Gustav Mahler’s seventh symphony may be his most fascinating study of the dialectical opposition of order and disorder. The overall architecture is the most symmetrical of any of his compositions. Like the fifth symphony, the seventh is in five movements with the middle movement serving as a central axis point. Thus, both symphonies can be seen in terms of a 2+1+2 organization. However, in the seventh symphony each of the final two movements reflects the opening two in reverse order. Furthermore, the seventh takes a distinctively different approach to the allocation of durations.
Considering the symphony from the inside out, the third movement scherzo is the shortest, feeling almost instantaneous within the full scope of the symphony. (This also contrasts with the fifth, where the middle scherzo movement is the longest one.) On either side of the scherzo in the seventh are two movements called “Nachtmusik” (night music), the former a march and the latter a serenade (complete with accompaniment from both a mandolin and a guitar). The opening and closing movements are the two longest in the symphony, the first an almost bizarre prolongation of sonata form and the last an equally bizarre rondo.
Within this strictly symmetric framework, however, there is an approach to tonality that Mahler called “progressive” but could just as easily be called “wandering.” The opening movement is in E minor, but it has a B minor introduction. The first “Nachtmusik” is in C (both major and minor). The scherzo is in D minor, followed by the second “Nachtmusik” in F major. The final movement then wraps things up in C major. The overall mood of the symphony is as restless as its sense of tonality; and, when we realize that this symphony was completed in 1905, it is easy to believe some of the anecdotes that Mahler listened to the music Arnold Schoenberg was making very seriously.
Both that restlessness and its possible “Schoenberg connection” may have contributed to the general lack of enthusiasm for this particular symphony. Michael Tilson Thomas (MTT), on the other hand, has been an enthusiastic advocate for the piece. Unless I am mistaken, I have been able to listen to this particular symphony more than any other work in the Mahler canon during MTT’s tenure as Music Director of the San Francisco Symphony (SFS). Since the seventh is one of the first Mahler symphonies I got to know (thanks to a distant relative who wanted to get rid of his recording), I share MTT’s enthusiasm and always end up appreciating each time he returns to the symphony for reexamination.
This season he is not only reexamining the symphony but also taking it on the road. It will be performed at three of the nine concerts to be given during next month’s seven-city tour of states east of the Mississippi River. This week SFS presented the first “tour preview” program with three performances of the Mahler seventh beginning last night at Davies Symphony Hall. If the symphony still has any reputation for being unwieldy and/or unpopular, you would never know it from last night’s performance.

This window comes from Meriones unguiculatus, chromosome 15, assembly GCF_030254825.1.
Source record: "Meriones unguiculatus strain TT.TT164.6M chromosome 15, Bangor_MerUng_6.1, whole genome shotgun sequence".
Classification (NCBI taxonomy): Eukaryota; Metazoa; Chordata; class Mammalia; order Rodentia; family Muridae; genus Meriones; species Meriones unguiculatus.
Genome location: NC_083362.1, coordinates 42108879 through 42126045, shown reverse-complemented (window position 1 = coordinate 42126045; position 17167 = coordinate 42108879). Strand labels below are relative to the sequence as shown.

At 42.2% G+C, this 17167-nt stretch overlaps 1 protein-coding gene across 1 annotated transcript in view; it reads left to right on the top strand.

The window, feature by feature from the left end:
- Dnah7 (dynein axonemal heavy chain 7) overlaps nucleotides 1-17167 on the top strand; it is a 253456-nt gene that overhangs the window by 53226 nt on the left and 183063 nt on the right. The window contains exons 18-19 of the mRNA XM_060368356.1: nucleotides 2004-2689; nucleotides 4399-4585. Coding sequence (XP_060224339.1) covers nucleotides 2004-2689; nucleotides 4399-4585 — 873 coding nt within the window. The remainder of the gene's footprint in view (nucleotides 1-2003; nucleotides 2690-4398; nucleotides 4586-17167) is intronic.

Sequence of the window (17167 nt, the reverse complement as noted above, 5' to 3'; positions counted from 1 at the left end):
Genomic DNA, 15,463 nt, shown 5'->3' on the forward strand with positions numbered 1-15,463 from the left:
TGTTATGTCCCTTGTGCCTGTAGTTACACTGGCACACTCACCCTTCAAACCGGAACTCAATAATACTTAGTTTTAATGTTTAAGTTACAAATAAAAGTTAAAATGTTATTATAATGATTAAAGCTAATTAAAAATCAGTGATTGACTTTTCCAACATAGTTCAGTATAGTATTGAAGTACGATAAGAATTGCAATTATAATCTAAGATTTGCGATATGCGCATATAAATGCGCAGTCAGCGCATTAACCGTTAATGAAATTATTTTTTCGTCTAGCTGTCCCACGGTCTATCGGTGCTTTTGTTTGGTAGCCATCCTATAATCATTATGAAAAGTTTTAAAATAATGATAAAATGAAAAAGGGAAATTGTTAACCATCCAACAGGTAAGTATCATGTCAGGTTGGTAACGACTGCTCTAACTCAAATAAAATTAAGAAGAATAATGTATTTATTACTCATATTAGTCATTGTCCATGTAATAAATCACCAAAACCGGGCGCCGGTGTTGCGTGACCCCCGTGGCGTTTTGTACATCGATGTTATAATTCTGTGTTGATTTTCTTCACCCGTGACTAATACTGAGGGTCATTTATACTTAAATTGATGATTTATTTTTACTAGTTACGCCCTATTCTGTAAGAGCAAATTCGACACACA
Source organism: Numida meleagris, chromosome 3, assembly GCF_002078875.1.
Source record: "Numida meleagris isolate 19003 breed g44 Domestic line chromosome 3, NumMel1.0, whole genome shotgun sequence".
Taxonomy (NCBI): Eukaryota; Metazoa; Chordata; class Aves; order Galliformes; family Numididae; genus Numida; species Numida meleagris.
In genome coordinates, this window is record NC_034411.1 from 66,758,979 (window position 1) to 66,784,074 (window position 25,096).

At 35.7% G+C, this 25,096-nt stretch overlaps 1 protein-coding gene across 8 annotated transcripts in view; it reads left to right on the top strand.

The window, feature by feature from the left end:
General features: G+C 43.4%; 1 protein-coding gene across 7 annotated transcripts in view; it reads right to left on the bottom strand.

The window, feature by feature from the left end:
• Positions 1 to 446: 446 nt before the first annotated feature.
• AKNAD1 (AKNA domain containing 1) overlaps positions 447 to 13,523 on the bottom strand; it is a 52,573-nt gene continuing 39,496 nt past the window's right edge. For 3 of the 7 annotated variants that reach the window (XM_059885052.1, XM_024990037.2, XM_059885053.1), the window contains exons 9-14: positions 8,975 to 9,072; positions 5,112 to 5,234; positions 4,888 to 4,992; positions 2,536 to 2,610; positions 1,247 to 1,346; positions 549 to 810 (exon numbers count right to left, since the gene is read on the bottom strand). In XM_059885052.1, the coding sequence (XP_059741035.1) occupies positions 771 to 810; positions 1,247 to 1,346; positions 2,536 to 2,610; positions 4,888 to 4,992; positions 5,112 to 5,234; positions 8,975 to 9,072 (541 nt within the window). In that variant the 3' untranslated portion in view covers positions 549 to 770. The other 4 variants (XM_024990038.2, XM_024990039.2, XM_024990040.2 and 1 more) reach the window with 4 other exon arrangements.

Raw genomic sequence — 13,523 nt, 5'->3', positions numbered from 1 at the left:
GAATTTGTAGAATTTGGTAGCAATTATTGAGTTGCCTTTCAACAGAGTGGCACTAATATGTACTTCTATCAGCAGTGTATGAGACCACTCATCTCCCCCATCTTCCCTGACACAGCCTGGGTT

That reputation may be attributed in part to the symphony’s length, which tends to be on the order of about 80 minutes. However, it also demands extensive instrumental resources, for which that mandolin and guitar are but the tip of the iceberg. The opening theme is introduced by a Tenorhorn, which should not be confused with what the British call a “tenor horn” (which Americans call an “alto horn”), the Euphonium used in band music, or the Wagner tuba. (Both the British and the Americans call the Tenorhorn a baritone horn.) The wind section covers everything from the piccolo to the contrabassoon, while the strings are enhanced by not only the mandolin and guitar but also two harps. Then, of course, there is an everything-but-the-kitchen-sink percussion section, which we are used to encountering in Mahler.
What made last night’s performance particularly interesting (not to mention exciting) was MTT’s awareness of every one of these instrumental lines and his determination to make sure that all of us on audience side were aware of them, too. Thus, his direction of the ensemble often amounted to a survey of an extensive diversity of sonorities, rather in the way that the eye surveys a large canvas, always making sure that each shift in sonority registered appropriately and effectively. Through that attentiveness, he could maintain edge-of-your-seat suspense over the full duration (which last night seemed to be about 90 minutes). As a result, when he had finally advanced to the concluding measures, which felt as if every one of those instruments was now holding forth with full force (including four pitched cowbells), it was hard not to feel the exhilaration that comes at the completion of a long journey.
There are now abundant opportunities to listen to Mahler’s seventh symphony on recording (including one made by MTT and SFS). These can be very helpful in familiarizing the listener with the thematic material. However, none of them can prepare the listener for the full force of in-the-moment excitement that comes from a performance as effectively executed as the one the Davies audience experienced last night.